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By Nathan Sigworth

The impact of Covid-19 has had an enormous impact on our health care system and identified the gaps that desperately need solutions. These pockets provide venture capital and entrepreneurs a window into new ways they can help to transform health care. And the focus is more significant than ever: a space that used to be niche has now taken center stage as day traders are investing in biotech companies, and everyone has become armchair epidemiologists.

But where will we see the dollars flow? Indeed, there will be continued investment in drug and vaccine development. But as an entrepreneur at the intersection of health care, technology, and pharma, and as someone who is in regular touch with investors, I believe there will be few more unexpected trends for opportunities — and not just in telemedicine, as most people would assume.

1. Basic, boring infrastructure

Oncology screenings, care, and surgeries have fallen by the wayside. That means fewer early-stage cases getting caught and the downstream impact of that. And while there has been an explosion in oncology innovation, the industry will need the infrastructure around the new science, the market access processes, and the distribution processes.

It almost goes without saying how the disorganized rollout of the Covid-19 vaccine demonstrates this point. It’s not enough to have lifesaving medicine — you need infrastructure to support it.  I believe we will see more startups focusing on getting the drugs into people’s hands through improved deal management and negotiation, better tracking and monitoring, etc.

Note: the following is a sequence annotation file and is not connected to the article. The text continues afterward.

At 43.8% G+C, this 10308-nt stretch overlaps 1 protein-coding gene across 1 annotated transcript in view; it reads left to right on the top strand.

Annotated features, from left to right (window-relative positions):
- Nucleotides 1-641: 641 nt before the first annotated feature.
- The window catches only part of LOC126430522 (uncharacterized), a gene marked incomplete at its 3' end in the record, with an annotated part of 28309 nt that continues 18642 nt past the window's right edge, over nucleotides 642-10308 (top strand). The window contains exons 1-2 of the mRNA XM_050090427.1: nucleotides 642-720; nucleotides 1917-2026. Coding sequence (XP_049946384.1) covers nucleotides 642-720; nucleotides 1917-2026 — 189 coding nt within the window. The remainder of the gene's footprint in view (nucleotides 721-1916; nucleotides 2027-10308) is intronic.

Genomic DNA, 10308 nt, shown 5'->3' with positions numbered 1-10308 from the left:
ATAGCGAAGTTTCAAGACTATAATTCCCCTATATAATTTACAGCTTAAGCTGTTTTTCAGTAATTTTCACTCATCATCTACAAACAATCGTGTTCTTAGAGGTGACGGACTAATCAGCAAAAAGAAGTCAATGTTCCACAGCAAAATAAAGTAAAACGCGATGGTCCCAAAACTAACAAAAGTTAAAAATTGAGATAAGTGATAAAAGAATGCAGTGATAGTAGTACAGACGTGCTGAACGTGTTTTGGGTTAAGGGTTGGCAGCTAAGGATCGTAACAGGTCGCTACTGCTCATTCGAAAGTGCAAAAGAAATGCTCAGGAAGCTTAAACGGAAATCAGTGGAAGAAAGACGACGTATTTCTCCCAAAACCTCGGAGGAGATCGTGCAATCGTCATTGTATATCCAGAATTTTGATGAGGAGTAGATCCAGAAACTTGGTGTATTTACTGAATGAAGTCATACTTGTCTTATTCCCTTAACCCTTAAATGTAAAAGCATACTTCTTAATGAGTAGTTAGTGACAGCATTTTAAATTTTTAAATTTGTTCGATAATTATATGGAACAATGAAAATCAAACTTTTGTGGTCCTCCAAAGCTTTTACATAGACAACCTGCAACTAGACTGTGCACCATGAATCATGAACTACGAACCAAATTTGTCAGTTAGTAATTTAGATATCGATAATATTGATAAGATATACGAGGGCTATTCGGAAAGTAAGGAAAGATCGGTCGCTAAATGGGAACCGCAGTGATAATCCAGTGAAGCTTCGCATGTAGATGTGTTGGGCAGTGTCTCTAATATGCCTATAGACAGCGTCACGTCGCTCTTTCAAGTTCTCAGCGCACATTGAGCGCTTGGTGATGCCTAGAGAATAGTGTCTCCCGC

We can’t use all this fancy new technology if we can’t deliver those advancements to patients.

2. Innovation in sanitation

We used to think if you smell someone’s breath, that person should take a breath mint. Now it’s — why is that person standing close enough for me to smell their breath? Even once we have control over Covid-19, people will be much more conscious of how the spaces they enter are cleaned and sanitized. Think hotels, office buildings, gyms, concert venues, etc. Technology that supports disinfecting companies and sanitization will become extremely attractive.

I believe it will also become part of the marketing these places do to get people comfortable to come and start spending money again. There’s a common expectation that the hospital is a common place to get sick because pathogens are there. There is a real opportunity that I believe could be incredibly impactful.

3. Mining the Covid data

My friend Alasdair Thong recently told me he is very interested in startups mining the Covid data for things other than Covid.

Here’s an example: What companies will take all the chest x-rays done for Covid and analyze them for lung cancer? Those will be some fascinating companies. Instead of starting with AI and looking for the data, AI diagnostics will have the first wave of success if they can capitalize on the data coming from Covid, and create the intelligence and deploy it on top of this.

4. B2G sales

Companies that sell products and services to the government will feel less risky for venture capitalists. There used to be significant hesitation due to long lead times and procurement processes. But we’ve seen it become more palatable as more startups receive massive contracts from governments.

We have a window of time and an opportunity to fix a lot of what we’ve caught in this dark moment in history, and I hope we will come to see it as only a slight tear in the fabric of our health care system.

Hopefully, those with dollars to spend will use this as an opportunity to fix things and provide the resources to those brave enough to do so. We should think of this pandemic — as awful as it is, and yet as mild as it could have been — like a vaccine itself — to spur an “immune response” in our health care system.

About the Author

Nathan Sigworth is CEO of PharmaCCX — an independent, third-party technology platform working with payers and pharma to help increase patient access to promising therapies.